If a Facebook link says “shocking video,” just please don’t click it

If there’s one thing we can learn from Facebook and social networking in general, it’s that if people are enticed with illicit material and anything labeled “shocking,” their anti-malware sensors malfunction.

I’ve been seeing a disappointing number of folks in my Facebook feed “adding” these “sexiest ever” or “most shocking naughty students/shark attack/angry pensioner caught on tape” groups after being lured by the promise of viewing clips that show the promised sex, violence or wipeouts. This particular round is titled in a not very legitimate sounding way to begin with- “OMG The Most Shocking Video Caught On Camera Girl Being Attacked By A Shark.”

Sophos examines the latest Facebook clickjacking attempt that has, by its duplicitous nature, gone viral:

(After opening the page, when) you agree to click on the coloured buttons (and I have to wonder why you would) then you are actually being clickjacked – secretly liking and sharing the link with all of your Facebook friends. You’re in good company at least – thousands of other Facebook users have done the same…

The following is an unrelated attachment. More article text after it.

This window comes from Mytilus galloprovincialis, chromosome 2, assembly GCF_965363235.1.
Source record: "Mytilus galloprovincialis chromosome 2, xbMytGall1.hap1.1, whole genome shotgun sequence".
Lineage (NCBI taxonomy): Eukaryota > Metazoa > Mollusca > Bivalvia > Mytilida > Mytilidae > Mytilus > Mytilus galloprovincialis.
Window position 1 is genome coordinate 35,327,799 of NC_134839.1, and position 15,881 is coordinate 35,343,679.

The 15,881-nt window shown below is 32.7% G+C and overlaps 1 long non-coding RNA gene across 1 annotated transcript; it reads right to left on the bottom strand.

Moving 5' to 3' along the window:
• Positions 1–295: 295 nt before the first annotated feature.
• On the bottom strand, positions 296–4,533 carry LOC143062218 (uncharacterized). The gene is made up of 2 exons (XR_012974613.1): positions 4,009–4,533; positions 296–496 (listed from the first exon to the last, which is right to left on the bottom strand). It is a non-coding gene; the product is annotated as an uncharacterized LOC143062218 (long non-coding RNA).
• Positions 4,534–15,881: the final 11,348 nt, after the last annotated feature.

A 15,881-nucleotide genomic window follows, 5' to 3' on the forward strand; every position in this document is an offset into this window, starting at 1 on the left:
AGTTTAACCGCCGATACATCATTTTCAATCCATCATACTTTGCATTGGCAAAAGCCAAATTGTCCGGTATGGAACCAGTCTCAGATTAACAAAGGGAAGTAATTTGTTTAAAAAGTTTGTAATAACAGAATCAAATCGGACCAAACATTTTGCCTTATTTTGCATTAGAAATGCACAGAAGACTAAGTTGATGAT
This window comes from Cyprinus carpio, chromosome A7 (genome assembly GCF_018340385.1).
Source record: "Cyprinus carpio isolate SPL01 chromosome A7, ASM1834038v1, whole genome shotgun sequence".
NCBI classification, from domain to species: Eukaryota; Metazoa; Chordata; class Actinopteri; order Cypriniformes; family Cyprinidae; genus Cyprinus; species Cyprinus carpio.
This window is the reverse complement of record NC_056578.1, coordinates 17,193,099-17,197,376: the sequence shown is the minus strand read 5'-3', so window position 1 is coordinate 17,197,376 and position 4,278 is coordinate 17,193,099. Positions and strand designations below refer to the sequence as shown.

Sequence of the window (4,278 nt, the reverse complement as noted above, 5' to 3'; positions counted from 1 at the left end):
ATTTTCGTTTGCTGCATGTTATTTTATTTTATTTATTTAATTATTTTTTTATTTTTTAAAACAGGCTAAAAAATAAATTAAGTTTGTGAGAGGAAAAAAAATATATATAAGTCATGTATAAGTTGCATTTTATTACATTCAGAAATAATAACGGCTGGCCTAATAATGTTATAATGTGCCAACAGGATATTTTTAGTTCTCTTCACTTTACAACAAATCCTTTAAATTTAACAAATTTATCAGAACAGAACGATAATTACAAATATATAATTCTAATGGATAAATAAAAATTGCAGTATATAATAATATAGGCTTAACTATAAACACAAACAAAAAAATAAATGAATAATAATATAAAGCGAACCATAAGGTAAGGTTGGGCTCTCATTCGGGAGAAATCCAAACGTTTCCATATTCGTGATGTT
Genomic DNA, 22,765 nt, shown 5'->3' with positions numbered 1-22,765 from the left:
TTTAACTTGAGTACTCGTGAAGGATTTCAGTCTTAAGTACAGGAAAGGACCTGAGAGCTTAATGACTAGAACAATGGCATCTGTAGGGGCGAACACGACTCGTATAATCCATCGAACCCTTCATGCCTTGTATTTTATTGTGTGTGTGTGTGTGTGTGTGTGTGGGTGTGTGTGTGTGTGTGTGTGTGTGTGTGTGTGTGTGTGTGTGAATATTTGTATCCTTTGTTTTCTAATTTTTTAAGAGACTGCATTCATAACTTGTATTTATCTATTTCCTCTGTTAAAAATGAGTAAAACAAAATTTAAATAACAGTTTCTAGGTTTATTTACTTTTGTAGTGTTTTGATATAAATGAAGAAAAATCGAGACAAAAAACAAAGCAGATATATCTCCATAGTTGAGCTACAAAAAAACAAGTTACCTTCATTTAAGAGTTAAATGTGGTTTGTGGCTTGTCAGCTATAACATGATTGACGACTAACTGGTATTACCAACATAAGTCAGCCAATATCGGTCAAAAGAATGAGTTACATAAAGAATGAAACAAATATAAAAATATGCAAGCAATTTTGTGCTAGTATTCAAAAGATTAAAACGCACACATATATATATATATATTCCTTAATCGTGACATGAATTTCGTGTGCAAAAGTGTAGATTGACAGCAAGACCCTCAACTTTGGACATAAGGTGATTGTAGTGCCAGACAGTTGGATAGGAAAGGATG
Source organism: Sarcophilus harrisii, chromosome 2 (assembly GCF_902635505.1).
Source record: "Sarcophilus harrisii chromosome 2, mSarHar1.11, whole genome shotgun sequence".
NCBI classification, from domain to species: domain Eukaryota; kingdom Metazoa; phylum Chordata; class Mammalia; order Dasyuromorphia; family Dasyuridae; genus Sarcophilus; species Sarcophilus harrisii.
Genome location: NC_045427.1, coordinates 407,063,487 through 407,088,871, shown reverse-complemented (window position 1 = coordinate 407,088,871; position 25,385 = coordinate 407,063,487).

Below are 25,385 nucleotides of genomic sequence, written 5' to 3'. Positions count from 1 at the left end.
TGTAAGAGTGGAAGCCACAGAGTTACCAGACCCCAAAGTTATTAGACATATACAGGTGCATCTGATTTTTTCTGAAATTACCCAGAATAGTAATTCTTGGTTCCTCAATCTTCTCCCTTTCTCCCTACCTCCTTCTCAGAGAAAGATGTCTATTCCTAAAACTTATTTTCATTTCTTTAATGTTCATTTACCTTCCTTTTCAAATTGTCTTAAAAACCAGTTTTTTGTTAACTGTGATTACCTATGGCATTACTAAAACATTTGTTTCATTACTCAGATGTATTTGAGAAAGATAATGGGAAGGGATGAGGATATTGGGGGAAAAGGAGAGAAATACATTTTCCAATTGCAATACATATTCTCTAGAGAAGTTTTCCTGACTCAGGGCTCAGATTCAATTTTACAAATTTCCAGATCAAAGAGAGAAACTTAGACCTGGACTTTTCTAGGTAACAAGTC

As with previous, similar attacks, the group then mercilessly spams your friends, possibly drawing them in and making you look like a complete noob in the process. On their blog, Sophos chides:

And now you’re a fan of that page they’re free to send your updates and messages, and potentially spam you or send you malicious links. What’s worse – you’ve endorsed the page and shared it with your online mates… All because you wanted to watch a shocking video of a girl being attacked by a shark.

When presented with the dangling “shocking” footage, please bear in mind that this is the internet. If a clip was that horribly awesome, it would be freely available- not behind a series of walls on Facebook. Besides, if you’re really feeling that bloodthirsty, it’s still Shark Week for a couple more days.

[via 1000 Books, 1000 Miles]